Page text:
An obsession for music: Ron Sexsmith in concert

MORRISBURG – “I love music, I am obsessed by music. Certainly I always loved to sing, but when I was 21, I learned that I could also write, and composing became for me like a reason to live.”
One of Canada’s most iconic singer/songwriters, Ron Sexsmith, will headline, for one concert only, at the St. Lawrence Acoustic Stage on Saturday, April 22.

Members of the St. Lawrence board of directors are thrilled to welcome this renowned international artist to the Playhouse. He is an artist whose influence on the Canadian music scene has been recognized by three Junos and 12 albums to date.

“Ron has a huge following who are excited to see him perform the songs off his new album, The Last Rider, along with their old favourites,” said Sandra Whitworth, chair of the board. “This show is going to be a sellout.”

Ron Sexsmith’s music is original, utterly unique.

“I am a child of the 60s. I arrived at the tail end of that decade,” he explained, “but I have vivid memories. That whole point in time was magical and I truly think it is imprinted in my DNA. Certainly, the 60s music is a big influence on my writing.”

He admires the talent, and the sheer creativity that characterized the artists of the 60s. “Songs like ‘Witchita Lineman’, or some of the complex music of Chicago just couldn’t be written today.”

Over a career that began when he was in his teens, Ron has composed love songs, observational songs, sad songs, story songs, but each song, each composition, has been original. His will never be the kind of music that he dismisses as being “clubby and juvenile, as if it was written by a committee.”

“My music always comes from different places.

Maybe you’re older when you write a certain song, maybe you’re on the road, or sitting at home. I used to write just on the guitar, but then in 2005, I started writing on the piano.

All of these experiences and influences change the music.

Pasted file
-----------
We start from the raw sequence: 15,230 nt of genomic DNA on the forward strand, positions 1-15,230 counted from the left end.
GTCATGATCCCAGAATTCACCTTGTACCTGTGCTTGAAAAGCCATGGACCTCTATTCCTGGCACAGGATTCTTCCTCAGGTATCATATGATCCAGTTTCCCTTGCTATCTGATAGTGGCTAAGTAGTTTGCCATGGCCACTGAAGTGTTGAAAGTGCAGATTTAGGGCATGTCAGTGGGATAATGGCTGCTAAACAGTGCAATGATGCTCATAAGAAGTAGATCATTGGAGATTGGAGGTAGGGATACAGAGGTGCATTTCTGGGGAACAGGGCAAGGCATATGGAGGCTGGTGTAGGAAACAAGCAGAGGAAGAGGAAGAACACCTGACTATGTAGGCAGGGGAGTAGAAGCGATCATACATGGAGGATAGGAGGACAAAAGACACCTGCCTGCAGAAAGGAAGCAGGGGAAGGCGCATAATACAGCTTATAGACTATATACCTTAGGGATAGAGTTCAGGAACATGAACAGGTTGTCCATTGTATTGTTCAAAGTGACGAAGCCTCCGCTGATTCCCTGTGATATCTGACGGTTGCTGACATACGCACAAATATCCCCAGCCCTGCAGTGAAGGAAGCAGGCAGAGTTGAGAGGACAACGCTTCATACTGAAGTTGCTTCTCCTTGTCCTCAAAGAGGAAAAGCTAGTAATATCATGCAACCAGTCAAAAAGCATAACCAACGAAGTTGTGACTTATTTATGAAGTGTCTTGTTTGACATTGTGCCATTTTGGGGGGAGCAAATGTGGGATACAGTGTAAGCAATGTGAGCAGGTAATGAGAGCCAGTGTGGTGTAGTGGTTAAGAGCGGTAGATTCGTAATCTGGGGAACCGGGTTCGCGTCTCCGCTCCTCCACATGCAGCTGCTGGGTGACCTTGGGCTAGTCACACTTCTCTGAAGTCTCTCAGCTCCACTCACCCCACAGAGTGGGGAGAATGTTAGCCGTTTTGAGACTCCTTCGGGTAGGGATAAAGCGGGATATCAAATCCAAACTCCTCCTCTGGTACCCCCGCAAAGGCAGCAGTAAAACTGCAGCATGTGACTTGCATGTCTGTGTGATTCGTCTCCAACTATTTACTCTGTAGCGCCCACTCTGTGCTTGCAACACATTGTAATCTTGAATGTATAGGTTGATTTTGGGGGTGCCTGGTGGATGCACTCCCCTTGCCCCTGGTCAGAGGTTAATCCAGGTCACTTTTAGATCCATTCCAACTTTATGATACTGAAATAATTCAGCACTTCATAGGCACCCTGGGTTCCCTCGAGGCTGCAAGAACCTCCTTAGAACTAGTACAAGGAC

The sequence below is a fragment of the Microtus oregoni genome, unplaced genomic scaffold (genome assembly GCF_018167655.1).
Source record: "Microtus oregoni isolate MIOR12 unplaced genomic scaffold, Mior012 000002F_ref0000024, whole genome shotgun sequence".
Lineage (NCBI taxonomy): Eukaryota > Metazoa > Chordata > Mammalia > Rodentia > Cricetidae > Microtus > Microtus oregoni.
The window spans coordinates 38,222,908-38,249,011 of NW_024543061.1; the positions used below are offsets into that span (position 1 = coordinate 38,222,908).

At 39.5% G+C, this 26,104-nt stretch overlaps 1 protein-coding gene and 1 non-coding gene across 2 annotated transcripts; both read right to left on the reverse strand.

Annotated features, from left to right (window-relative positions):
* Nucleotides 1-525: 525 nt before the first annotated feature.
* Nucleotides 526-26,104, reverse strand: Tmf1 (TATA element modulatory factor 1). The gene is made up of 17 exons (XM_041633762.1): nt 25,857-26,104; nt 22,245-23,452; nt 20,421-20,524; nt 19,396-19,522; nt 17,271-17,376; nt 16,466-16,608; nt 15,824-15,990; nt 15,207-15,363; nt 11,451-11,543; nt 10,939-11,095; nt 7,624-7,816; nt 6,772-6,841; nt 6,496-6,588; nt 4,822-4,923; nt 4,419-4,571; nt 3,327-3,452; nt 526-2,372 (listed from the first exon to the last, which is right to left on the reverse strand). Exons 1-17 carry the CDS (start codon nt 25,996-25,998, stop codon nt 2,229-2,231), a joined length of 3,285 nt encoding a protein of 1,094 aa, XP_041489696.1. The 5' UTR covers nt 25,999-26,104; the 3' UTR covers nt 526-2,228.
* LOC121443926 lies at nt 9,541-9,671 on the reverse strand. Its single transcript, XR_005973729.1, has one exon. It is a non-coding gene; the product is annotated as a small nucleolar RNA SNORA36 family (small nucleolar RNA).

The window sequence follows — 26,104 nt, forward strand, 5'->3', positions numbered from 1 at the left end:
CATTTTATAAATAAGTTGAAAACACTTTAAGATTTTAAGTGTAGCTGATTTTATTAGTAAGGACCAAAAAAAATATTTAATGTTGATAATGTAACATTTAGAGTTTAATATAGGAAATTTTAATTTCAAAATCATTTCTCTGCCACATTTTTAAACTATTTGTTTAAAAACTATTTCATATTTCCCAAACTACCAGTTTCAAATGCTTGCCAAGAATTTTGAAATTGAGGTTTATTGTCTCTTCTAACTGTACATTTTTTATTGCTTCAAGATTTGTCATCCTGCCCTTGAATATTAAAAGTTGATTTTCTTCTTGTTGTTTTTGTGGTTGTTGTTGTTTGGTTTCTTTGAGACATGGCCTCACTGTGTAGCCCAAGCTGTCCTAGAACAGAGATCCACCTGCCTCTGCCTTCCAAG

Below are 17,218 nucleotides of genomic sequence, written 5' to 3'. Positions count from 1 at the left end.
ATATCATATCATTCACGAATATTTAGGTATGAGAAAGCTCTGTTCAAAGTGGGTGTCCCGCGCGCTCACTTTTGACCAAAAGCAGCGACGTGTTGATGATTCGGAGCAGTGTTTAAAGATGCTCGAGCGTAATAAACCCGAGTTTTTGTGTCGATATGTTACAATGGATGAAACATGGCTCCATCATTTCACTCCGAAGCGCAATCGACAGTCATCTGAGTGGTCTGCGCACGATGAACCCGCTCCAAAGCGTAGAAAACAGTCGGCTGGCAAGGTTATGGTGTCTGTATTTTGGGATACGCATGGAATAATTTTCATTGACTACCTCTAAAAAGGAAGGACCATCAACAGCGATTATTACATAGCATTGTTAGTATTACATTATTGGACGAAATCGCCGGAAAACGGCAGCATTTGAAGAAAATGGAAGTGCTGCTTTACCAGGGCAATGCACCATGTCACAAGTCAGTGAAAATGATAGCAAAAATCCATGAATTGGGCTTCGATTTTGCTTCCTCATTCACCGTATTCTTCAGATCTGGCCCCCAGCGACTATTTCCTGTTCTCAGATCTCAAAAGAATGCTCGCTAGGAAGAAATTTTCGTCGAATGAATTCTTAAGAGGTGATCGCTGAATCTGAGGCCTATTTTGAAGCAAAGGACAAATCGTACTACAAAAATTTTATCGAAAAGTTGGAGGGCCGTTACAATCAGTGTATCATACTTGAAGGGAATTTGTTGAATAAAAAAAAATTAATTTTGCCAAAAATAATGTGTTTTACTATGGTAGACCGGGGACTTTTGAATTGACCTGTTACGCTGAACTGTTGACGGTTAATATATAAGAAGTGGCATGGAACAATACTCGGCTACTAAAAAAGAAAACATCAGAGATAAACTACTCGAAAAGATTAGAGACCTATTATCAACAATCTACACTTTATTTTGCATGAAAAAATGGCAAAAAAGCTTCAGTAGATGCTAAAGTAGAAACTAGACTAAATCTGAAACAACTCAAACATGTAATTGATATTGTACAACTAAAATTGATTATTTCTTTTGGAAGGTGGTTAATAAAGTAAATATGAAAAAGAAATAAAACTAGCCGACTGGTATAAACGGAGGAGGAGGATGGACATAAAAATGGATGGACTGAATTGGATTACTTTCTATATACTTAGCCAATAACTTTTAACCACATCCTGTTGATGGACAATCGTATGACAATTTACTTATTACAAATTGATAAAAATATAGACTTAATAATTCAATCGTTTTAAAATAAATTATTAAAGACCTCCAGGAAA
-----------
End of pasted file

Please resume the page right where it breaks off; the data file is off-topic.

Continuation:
When I wake up in the morning, a melody can be in my head. Ideas just seem to land at my doorstep, every day it seems.

Pretty soon I find myself in the middle of 15 or 20 songs and a new album is being born. Frankly, I love music more than anything, even more,” he added with a laugh, “than coffee.”

In September of this year, this musician, who maintains “I write constantly. I may not always record, but I will never stop writing,” is taking his writing passion in yet another new direction.

Ron Sexsmith is releasing a book, Deer Life, in the fall.

“This is a whole new experience for me,” he explained. “The idea came to me in 2012, but I didn’t expect to create a novel.”

He describes the book as a “fairy tale for children and for adults.” He admits that he already sees the possibility of the story being set to music. “I can see the characters breaking out into song. Still, we’ll wait and see.”

The Last Rider, Ron’s soon to be released new album, will actually be available for download at the Morrisburg concert.

“This album is the first with my new band,” Ron explained, “which naturally gives it a different vibe. The unifying thing is my voice. I write melodic music, and every album is different.

My favourite part of the whole concert experience is that moment when all the instruments are set up, the musicians gathered and waiting, and I just walk out on stage and start singing.

I am really looking forward to the Morrisburg concert, only the second show of our current tour.”

Opening for Ron Sexsmith Saturday night is a vibrant, passionate young singer, Sarah Beatty, who also has an exciting new album, Bandit Queen, just out. Bandit Queen shot to number one on Canada’s roots charts almost as soon as it was released.

“This new album was really intentional and conceptually driven. I take for granted my experiences, the experiences of other women and the importance of sharing our stories. I wanted to shine a light on some of the things that don’t always get to see the light of day.”

Sarah’s is a powerful and expressive voice, which once heard, is hard to forget.

“I have a quote from Mark Twain where he advises not to worry about making yourself feel good, but to try and make someone else feel good. (Music) is the path through a lot of challenges and a way to celebrate the greatest joys of our lives. I’m calling to everyone in earshot, myself included, to revel in life’s offerings and hang in there when the going gets tough.”

Joining the SLAS at the spectacular Ron Sexsmith concert will be volunteers from the Morrisburg Scotiabank.

Scotiabank employees, for the third year running, have chosen to come out in support of the St. Lawrence Acoustic Stage, a not for profit organization, by accepting donations to the Stage at the April 22 concert (giving a tax receipt for gifts over $20) and matching those funds.

The efforts of Scotiabank and the support of concert goers and music lovers is a crucial part of the SLAS fundraising efforts each year and help the board bring fantastic talent right to this area.

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